Object oriented programming (OOP) is a fundamental programming paradigm used by nearly every developer at some point in their career. OOP is the most popular programming paradigm and is taught as the standard way to code for most of a programmers educational career.
Today we will break down the basics of what makes a program object-oriented so that you can start to utilize this paradigm in your own projects and interviews.
What is Object Oriented Programming?
A class is an abstract blueprint used to create more specific, concrete objects. Classes often represent broad categories, like Car or Dog that share attributes. These classes define what attributes an instance of this type will have, like color, but not the value of those attributes for a specific object.
Classes can also contain functions, called methods available only to objects of that type. These functions are defined within the class and perform some action helpful to that specific type of object.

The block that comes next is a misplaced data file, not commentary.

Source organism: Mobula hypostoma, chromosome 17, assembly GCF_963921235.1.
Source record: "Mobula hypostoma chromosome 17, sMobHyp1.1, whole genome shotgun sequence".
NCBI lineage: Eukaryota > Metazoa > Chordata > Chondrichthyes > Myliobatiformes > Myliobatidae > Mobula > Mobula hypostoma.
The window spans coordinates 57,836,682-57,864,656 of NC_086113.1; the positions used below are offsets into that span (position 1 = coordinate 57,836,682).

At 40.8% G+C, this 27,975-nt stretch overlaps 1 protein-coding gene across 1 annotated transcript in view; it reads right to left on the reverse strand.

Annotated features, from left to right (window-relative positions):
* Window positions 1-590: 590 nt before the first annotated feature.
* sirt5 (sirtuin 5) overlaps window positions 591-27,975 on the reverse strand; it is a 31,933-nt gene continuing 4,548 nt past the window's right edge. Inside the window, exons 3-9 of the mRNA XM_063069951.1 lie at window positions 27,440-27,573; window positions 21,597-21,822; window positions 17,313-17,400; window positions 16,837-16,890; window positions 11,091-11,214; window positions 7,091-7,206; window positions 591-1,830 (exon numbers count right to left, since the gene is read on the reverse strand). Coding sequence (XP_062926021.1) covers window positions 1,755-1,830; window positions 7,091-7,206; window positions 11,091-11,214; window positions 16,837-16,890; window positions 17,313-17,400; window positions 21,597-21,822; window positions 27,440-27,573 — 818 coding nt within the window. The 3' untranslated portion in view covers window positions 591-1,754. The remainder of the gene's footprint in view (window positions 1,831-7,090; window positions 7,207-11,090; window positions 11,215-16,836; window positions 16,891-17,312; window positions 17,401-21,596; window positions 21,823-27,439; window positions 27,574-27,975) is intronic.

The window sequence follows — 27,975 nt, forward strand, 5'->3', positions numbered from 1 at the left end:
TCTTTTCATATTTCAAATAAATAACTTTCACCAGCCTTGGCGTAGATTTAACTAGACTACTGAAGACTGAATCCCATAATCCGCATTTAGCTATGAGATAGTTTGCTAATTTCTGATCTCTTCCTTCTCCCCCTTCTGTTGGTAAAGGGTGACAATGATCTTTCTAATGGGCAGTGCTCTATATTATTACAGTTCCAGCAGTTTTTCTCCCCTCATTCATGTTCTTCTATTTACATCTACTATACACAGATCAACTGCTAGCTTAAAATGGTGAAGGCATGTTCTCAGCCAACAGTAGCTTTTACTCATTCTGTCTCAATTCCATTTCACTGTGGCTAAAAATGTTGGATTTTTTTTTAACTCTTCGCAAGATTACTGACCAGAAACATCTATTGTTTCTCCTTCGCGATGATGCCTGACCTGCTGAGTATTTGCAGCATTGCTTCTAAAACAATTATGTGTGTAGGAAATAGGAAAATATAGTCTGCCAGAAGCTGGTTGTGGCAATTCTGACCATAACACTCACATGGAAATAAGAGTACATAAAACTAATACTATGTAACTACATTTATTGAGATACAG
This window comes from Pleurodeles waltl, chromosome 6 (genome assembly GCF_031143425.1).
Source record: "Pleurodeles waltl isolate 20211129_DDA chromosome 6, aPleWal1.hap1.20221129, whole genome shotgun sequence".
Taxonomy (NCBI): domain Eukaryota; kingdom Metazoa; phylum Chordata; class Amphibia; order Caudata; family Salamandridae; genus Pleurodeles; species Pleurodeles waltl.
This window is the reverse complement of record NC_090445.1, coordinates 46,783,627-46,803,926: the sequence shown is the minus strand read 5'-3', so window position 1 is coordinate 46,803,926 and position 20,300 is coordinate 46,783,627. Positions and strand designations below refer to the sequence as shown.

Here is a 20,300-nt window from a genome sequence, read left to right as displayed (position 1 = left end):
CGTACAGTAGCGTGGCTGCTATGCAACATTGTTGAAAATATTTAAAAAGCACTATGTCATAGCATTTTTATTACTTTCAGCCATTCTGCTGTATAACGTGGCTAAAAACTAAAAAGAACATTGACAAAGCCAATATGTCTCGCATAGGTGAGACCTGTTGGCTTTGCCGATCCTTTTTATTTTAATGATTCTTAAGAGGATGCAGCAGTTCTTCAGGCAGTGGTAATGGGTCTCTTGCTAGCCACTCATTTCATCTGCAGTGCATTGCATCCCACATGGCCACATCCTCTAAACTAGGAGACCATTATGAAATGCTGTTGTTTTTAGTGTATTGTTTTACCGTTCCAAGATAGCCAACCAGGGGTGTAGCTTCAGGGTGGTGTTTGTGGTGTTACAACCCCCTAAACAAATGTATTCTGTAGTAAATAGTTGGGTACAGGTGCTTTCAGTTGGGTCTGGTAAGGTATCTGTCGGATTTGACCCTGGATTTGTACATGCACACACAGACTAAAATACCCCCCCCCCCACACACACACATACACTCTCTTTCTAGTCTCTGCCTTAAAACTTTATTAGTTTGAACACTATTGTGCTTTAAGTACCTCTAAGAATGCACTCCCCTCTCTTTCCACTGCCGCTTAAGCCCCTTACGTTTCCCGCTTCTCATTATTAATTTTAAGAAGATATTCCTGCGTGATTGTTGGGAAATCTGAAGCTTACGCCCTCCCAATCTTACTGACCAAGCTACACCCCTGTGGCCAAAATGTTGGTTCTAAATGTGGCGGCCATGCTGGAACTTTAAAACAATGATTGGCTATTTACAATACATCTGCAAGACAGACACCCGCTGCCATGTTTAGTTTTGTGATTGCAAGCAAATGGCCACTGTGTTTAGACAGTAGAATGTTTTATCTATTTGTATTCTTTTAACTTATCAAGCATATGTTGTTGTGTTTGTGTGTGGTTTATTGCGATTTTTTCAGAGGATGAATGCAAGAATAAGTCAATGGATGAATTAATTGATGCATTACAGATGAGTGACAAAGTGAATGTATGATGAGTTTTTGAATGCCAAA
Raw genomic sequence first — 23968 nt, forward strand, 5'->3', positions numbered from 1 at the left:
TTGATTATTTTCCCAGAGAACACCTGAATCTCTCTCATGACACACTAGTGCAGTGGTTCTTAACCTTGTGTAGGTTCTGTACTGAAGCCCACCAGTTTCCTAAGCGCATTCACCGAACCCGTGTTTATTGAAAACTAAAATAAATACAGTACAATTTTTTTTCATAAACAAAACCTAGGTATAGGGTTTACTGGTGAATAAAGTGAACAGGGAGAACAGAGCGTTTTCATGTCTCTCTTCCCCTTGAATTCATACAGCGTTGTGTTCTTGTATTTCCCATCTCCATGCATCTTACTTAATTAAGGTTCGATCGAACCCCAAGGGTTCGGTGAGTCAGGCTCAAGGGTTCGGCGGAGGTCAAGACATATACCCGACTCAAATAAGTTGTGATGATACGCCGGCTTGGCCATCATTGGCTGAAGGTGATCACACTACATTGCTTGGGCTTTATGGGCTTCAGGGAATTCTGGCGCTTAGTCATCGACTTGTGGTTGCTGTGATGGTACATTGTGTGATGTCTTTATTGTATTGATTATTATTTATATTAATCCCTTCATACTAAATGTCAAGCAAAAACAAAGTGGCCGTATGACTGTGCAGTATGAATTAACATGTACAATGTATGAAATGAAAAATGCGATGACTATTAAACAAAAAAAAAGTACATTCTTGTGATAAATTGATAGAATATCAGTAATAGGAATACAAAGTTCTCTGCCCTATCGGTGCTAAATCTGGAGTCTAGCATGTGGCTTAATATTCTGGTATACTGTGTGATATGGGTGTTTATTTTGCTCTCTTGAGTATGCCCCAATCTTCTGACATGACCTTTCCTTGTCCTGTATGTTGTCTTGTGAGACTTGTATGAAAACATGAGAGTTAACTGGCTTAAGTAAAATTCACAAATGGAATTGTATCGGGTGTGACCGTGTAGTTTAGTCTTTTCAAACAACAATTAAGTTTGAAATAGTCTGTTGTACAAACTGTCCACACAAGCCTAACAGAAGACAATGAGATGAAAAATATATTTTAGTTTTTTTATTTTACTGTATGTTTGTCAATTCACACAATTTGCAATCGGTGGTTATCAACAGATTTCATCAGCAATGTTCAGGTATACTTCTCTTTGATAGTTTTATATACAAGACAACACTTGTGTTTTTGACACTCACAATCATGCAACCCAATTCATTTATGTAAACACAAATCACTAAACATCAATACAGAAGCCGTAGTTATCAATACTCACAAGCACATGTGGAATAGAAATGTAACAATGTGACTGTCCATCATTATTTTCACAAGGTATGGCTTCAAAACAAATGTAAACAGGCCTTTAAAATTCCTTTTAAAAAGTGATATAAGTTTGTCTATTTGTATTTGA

For example, our Car class may have a method repaint that changes the color attribute of our car. This function is only helpful to objects of type Car, so we declare it within the Car class thus making it a method.
Class templates are used as a blueprint to create individual objects. These represent specific examples of the abstract class, like myCar or goldenRetriever. Each object can have unique values to the properties defined in the class.
For example, say we created a class, Car, to contain all the properties a car must have, color, brand, and model. We then create an instance of a Car type object, myCar to represent my specific car.
We could then set the value of the properties defined in the class to describe my car, without affecting other objects or the class template.
We can then reuse this class to represent any number of cars.
Class blueprint being used to create two Car type objects, myCar and helensCar
Benefits of OOP
OOP models complex things as reproducible, simple structures
Reusable, OOP objects can be used across programs
Allows for class-specific behavior through polymorphism
Easier to debug, classes often contain all applicable information to them
Secure, protects information through encapsulation